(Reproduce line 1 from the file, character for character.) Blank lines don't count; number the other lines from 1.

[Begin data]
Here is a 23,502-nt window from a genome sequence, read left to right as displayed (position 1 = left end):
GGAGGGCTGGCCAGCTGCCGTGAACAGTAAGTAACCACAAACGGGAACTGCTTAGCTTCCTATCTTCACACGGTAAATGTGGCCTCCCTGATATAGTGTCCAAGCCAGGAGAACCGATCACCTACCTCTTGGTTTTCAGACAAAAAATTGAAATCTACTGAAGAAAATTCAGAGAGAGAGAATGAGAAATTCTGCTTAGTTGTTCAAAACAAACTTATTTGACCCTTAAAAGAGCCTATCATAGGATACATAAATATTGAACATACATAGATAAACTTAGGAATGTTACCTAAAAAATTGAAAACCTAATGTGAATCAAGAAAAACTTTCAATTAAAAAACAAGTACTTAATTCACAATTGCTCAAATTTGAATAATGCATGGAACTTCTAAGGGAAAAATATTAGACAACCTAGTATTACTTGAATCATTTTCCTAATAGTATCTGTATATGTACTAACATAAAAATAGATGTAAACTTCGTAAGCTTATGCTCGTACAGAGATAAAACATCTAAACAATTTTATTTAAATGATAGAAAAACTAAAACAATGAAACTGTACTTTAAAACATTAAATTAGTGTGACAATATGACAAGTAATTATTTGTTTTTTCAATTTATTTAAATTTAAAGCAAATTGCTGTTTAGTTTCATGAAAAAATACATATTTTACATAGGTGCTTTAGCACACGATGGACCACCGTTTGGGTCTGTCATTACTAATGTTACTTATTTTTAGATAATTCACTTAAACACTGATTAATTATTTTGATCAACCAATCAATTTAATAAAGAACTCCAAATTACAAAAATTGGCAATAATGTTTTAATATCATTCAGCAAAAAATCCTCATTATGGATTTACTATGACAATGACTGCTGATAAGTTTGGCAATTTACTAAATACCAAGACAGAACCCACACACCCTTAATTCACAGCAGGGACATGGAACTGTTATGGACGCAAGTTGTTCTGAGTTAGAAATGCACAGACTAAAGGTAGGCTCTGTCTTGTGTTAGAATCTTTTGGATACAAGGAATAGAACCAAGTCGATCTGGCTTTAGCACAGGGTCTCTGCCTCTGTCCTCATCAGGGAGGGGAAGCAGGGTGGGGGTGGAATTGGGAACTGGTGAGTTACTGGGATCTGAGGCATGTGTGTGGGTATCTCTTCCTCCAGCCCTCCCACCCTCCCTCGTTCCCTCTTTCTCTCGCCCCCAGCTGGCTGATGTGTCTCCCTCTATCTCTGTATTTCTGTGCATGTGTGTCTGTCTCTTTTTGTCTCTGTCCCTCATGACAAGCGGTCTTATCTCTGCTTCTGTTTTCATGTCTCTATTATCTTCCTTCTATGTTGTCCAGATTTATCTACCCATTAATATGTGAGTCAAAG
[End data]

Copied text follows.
Here is a 23,502-nt window from a genome sequence, read left to right as displayed (position 1 = left end):